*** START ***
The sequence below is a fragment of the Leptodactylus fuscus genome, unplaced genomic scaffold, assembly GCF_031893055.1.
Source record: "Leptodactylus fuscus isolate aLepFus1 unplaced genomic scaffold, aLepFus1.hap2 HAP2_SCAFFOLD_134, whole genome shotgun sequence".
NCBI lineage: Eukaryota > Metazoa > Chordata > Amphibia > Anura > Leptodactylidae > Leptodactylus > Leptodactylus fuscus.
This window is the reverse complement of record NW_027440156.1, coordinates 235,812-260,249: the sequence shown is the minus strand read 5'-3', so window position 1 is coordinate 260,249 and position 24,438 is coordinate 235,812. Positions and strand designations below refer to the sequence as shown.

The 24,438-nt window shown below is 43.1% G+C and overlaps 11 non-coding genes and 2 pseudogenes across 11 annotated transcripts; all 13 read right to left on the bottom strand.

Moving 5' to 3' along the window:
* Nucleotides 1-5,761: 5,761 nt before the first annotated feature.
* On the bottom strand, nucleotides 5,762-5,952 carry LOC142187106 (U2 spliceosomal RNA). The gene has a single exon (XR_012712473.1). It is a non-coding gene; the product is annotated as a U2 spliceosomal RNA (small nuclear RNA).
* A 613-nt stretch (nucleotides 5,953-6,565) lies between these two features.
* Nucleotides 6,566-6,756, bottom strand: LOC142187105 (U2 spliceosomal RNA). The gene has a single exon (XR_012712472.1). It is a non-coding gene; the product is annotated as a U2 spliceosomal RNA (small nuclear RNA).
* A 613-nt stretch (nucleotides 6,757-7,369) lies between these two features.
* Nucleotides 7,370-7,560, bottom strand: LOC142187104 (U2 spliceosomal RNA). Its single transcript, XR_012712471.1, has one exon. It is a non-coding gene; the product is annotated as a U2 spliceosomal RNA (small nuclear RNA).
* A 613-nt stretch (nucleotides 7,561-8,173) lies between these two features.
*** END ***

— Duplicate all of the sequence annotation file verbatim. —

The sequence below is a fragment of the Leptodactylus fuscus genome, unplaced genomic scaffold, assembly GCF_031893055.1.
Source record: "Leptodactylus fuscus isolate aLepFus1 unplaced genomic scaffold, aLepFus1.hap2 HAP2_SCAFFOLD_134, whole genome shotgun sequence".
NCBI lineage: Eukaryota > Metazoa > Chordata > Amphibia > Anura > Leptodactylidae > Leptodactylus > Leptodactylus fuscus.
This window is the reverse complement of record NW_027440156.1, coordinates 235,812-260,249: the sequence shown is the minus strand read 5'-3', so window position 1 is coordinate 260,249 and position 24,438 is coordinate 235,812. Positions and strand designations below refer to the sequence as shown.

The 24,438-nt window shown below is 43.1% G+C and overlaps 11 non-coding genes and 2 pseudogenes across 11 annotated transcripts; all 13 read right to left on the bottom strand.

Moving 5' to 3' along the window:
* Nucleotides 1-5,761: 5,761 nt before the first annotated feature.
* On the bottom strand, nucleotides 5,762-5,952 carry LOC142187106 (U2 spliceosomal RNA). The gene has a single exon (XR_012712473.1). It is a non-coding gene; the product is annotated as a U2 spliceosomal RNA (small nuclear RNA).
* A 613-nt stretch (nucleotides 5,953-6,565) lies between these two features.
* Nucleotides 6,566-6,756, bottom strand: LOC142187105 (U2 spliceosomal RNA). The gene has a single exon (XR_012712472.1). It is a non-coding gene; the product is annotated as a U2 spliceosomal RNA (small nuclear RNA).
* A 613-nt stretch (nucleotides 6,757-7,369) lies between these two features.
* Nucleotides 7,370-7,560, bottom strand: LOC142187104 (U2 spliceosomal RNA). Its single transcript, XR_012712471.1, has one exon. It is a non-coding gene; the product is annotated as a U2 spliceosomal RNA (small nuclear RNA).
* A 613-nt stretch (nucleotides 7,561-8,173) lies between these two features.